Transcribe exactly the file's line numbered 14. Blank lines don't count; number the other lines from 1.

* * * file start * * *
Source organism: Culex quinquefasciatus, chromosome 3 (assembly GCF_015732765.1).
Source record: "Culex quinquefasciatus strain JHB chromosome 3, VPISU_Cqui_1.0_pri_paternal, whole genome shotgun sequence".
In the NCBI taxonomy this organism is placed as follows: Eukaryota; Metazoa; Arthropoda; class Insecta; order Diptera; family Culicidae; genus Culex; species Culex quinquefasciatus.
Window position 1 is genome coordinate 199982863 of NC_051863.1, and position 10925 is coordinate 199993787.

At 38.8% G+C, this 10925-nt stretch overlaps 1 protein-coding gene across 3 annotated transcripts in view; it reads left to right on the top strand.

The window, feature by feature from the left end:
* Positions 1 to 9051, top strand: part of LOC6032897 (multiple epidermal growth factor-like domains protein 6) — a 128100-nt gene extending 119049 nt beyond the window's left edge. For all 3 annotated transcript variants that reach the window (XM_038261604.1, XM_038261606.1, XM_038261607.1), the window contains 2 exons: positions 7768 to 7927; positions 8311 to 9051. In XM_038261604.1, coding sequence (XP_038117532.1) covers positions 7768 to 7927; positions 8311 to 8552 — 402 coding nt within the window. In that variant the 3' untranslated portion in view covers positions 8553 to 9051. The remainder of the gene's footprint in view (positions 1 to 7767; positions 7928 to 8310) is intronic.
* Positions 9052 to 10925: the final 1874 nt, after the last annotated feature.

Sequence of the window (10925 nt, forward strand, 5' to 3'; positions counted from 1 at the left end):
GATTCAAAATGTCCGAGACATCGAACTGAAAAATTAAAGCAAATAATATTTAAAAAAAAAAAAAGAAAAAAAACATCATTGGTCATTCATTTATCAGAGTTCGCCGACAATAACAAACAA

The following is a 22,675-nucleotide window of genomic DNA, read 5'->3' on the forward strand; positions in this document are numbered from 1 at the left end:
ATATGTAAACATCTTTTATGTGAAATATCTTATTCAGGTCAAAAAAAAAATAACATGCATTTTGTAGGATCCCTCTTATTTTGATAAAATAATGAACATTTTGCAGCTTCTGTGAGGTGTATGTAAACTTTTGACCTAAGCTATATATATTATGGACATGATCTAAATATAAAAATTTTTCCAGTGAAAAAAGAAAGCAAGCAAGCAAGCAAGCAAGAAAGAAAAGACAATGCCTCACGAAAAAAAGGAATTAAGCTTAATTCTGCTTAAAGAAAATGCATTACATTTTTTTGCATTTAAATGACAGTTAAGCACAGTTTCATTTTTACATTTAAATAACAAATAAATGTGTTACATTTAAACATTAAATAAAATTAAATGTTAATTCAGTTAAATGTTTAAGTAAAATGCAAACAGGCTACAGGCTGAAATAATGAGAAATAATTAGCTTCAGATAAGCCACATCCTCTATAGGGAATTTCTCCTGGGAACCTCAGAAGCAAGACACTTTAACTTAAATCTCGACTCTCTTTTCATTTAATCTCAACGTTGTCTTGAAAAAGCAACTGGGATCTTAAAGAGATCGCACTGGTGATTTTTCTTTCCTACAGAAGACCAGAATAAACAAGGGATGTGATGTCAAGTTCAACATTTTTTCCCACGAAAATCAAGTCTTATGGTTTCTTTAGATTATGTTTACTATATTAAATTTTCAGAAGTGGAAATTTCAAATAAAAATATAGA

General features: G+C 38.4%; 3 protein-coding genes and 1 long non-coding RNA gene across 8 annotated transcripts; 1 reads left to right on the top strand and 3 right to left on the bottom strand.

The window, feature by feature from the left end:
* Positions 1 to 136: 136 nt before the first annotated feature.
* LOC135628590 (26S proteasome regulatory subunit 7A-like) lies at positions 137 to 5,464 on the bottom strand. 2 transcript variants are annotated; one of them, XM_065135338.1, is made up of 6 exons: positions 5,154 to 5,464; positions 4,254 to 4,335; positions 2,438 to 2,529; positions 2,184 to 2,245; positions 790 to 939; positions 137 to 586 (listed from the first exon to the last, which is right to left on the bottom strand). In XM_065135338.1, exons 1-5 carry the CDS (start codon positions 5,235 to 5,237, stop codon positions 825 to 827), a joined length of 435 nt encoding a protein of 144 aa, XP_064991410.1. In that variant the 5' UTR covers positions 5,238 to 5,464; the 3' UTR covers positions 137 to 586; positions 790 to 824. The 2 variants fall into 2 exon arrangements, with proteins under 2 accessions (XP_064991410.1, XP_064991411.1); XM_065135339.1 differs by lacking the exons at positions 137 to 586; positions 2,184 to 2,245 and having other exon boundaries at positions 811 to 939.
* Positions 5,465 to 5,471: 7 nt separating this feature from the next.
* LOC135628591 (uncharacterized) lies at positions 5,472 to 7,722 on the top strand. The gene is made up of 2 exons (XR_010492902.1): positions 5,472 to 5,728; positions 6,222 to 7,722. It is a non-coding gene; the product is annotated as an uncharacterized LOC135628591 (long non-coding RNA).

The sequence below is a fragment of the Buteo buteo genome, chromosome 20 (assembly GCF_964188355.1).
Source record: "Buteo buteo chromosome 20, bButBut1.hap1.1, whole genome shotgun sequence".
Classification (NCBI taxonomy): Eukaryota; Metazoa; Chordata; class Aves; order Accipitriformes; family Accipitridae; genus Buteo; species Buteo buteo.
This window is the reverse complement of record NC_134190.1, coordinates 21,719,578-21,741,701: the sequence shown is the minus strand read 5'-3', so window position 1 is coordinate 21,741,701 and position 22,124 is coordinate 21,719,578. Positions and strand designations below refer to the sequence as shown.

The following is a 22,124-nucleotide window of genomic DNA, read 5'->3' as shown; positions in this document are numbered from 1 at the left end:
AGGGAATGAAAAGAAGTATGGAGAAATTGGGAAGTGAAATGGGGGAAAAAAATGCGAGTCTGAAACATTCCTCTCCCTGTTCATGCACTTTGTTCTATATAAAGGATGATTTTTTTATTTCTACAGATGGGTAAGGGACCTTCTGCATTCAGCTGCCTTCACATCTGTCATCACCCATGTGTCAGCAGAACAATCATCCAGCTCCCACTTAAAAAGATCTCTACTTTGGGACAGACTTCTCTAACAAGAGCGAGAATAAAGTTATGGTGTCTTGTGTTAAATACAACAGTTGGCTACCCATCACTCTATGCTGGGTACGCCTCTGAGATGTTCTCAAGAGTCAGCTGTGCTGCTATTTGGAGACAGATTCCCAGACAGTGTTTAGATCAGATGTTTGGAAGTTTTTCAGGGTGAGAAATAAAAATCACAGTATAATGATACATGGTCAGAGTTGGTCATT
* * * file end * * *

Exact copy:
The window, feature by feature from the left end: